Consumer Reports sized up 25 different toilet papers, from Charmin, Cottonelle and Quilted Northern to rolls like Kirkland Signature from Costco and Up & Up from Target. They checked out green ones, too, including Seventh Generation and Earth Essentials.
"Our testers spent a lot of time thinking about toilet paper," said Celia Kuperszmid Lehrman of Consumer Reports.
Testers used a machine to check for strength. It measured how much force is needed to break through multiple sheets of toilet paper. The same machine also checked how well toilet paper tears along its perforations.
"If a toilet paper doesn't tear easily, you could end up with a small useless piece or you could end up with the whole roll," Kuperszmid Lehrman said.
Scott's innovative tube-free roll, which was designed to eliminate cardboard waste, was one of several that were hard to tear.
Another test, designed to determine how well a toilet paper breaks down, was known as the disintegration test because nobody wants toilet paper clogging the plumbing. One toilet paper disintegrated in seconds, but Charmin's Ultra Strong took the longest at more than a minute to break down. And who wants a scratchy toilet paper?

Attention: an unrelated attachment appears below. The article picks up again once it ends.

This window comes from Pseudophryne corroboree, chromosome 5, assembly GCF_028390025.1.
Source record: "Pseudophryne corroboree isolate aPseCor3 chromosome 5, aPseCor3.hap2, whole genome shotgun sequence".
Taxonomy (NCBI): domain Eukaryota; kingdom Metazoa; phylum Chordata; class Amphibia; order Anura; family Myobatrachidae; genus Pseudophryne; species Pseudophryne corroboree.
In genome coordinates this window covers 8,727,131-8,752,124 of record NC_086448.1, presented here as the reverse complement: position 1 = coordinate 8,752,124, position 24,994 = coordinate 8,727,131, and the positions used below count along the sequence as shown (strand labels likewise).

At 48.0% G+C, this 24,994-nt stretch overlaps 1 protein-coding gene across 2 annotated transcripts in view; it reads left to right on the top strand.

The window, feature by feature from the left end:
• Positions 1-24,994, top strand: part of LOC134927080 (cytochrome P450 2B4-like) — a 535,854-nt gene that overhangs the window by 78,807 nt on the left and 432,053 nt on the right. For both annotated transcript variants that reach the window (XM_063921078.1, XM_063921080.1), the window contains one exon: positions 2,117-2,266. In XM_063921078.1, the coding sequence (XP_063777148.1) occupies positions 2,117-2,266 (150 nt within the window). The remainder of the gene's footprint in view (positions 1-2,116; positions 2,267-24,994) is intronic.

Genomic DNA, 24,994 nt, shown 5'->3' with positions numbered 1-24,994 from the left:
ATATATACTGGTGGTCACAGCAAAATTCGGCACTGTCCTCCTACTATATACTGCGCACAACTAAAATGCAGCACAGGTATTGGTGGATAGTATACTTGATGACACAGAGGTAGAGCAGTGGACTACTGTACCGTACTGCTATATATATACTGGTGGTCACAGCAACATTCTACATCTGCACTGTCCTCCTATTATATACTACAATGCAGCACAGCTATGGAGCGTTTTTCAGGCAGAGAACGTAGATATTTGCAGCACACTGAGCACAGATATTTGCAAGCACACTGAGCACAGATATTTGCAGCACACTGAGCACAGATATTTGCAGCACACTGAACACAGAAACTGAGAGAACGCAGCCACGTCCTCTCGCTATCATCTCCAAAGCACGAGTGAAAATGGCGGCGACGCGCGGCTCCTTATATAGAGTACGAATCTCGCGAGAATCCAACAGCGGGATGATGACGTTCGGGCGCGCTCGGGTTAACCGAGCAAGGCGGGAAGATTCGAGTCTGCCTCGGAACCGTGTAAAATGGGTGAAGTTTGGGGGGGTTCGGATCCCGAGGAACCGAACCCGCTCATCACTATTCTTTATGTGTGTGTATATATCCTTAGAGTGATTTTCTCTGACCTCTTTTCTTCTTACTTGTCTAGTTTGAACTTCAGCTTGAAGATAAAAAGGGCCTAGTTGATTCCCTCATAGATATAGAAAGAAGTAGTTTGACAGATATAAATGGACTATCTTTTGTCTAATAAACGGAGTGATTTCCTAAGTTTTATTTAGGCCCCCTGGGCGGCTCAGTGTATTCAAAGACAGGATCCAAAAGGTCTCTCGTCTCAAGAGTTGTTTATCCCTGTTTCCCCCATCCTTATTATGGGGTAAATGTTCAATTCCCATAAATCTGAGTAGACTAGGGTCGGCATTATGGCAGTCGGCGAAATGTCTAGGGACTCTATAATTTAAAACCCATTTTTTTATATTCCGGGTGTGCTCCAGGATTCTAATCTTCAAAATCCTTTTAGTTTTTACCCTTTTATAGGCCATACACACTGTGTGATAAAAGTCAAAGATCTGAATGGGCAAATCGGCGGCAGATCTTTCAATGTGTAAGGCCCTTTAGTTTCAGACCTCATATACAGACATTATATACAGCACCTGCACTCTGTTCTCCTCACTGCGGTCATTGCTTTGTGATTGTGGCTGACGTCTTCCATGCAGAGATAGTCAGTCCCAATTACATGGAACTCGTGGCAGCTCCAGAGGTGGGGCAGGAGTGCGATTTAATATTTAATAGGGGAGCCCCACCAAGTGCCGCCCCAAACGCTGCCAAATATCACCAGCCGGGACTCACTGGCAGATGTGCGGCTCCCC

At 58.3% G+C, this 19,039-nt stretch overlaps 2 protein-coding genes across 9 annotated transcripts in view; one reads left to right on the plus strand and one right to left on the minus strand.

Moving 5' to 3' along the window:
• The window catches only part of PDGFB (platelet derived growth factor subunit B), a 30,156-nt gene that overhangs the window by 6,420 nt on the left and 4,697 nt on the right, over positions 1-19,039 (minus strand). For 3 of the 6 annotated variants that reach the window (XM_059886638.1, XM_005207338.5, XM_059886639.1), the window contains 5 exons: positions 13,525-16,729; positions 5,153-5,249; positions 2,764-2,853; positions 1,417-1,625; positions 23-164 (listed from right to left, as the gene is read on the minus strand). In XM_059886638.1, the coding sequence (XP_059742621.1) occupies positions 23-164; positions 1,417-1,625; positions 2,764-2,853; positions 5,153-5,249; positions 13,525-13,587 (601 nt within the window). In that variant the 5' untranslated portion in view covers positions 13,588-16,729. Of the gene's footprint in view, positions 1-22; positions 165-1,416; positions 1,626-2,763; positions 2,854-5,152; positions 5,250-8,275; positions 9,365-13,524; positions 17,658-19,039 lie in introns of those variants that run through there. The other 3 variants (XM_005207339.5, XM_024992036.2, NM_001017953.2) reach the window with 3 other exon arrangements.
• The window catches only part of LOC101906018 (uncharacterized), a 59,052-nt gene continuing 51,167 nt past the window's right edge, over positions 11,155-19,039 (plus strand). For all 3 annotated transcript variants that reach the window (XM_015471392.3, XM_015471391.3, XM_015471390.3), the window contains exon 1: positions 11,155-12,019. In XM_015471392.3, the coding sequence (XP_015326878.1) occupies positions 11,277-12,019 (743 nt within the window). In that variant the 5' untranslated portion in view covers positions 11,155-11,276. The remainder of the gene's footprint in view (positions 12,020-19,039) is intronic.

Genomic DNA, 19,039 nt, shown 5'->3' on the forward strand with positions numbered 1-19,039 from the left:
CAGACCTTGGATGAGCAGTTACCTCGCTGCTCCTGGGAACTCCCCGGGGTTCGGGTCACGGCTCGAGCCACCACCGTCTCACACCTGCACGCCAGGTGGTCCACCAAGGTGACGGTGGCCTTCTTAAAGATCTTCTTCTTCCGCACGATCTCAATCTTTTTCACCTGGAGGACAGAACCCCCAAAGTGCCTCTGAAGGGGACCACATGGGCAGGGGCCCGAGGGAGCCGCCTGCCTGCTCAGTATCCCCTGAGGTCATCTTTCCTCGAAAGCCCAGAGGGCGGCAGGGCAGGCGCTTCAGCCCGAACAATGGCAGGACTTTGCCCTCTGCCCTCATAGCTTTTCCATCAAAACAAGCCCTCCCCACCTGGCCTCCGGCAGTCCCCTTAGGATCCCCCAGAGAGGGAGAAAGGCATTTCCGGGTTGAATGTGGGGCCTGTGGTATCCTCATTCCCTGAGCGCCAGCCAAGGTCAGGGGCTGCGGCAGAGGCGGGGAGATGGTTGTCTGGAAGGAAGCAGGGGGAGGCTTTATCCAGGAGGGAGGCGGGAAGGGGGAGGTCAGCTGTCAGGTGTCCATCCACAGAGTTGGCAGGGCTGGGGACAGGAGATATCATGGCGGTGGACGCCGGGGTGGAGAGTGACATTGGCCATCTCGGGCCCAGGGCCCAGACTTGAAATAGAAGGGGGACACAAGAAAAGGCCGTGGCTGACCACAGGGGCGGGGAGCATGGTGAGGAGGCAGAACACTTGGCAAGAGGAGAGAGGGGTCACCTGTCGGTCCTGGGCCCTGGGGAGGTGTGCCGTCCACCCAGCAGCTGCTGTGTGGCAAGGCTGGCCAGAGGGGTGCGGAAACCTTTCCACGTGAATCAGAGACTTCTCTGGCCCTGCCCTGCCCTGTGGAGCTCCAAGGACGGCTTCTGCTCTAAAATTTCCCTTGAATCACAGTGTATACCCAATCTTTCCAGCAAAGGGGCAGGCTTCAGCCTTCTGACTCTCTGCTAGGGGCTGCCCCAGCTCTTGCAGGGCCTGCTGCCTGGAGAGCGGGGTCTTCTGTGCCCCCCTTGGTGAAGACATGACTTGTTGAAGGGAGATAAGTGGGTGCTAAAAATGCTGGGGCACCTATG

In a temperature- and humidity-controlled room, Consumer Reports sensory panelists sized up the softness one sheet at a time. As it turned out, White Cloud three-ply ultra from Wal-Mart topped the charts. It scored excellent for softness. It's strong and it breaks down quickly, too.
If you're not a Wal-Mart shopper, Quilted Northern Ultra Plush came in second in Consumer Reports' tests. It proved easy to tear and was very soft. As for the eco-friendly toilet papers, none was great. But if living green is a priority, try Seventh Generation toilet paper. While it's not super strong, it rated very good for softness and excellent for disintegration.